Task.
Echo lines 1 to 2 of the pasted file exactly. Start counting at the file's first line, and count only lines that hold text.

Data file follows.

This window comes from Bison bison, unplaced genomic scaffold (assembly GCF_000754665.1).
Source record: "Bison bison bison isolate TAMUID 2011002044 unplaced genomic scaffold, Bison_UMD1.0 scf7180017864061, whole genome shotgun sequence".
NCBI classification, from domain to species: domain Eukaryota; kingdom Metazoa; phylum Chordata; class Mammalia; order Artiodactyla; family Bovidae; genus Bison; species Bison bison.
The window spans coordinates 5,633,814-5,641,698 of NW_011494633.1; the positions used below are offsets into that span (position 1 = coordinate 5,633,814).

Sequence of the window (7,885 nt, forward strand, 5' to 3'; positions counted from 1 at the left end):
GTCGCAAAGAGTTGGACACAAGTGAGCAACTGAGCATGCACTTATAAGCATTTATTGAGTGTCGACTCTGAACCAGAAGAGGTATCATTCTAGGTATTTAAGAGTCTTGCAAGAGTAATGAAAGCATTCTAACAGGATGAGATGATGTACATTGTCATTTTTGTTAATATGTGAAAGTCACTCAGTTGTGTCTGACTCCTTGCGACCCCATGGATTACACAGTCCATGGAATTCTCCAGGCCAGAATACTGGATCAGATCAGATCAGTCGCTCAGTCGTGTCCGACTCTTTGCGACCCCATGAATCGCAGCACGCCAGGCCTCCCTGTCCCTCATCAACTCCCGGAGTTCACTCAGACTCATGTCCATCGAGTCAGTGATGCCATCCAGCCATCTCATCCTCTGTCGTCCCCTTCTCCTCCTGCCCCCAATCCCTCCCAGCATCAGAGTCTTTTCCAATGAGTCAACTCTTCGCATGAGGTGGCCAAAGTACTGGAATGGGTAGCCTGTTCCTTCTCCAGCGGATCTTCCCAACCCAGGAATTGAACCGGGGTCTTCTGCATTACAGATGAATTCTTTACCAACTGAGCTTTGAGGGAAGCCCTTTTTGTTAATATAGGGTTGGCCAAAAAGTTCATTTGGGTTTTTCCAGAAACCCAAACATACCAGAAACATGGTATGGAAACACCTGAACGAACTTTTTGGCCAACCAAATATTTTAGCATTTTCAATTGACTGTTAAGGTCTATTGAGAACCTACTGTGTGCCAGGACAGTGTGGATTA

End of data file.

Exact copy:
This window comes from Bison bison, unplaced genomic scaffold (assembly GCF_000754665.1).
Source record: "Bison bison bison isolate TAMUID 2011002044 unplaced genomic scaffold, Bison_UMD1.0 scf7180017864061, whole genome shotgun sequence".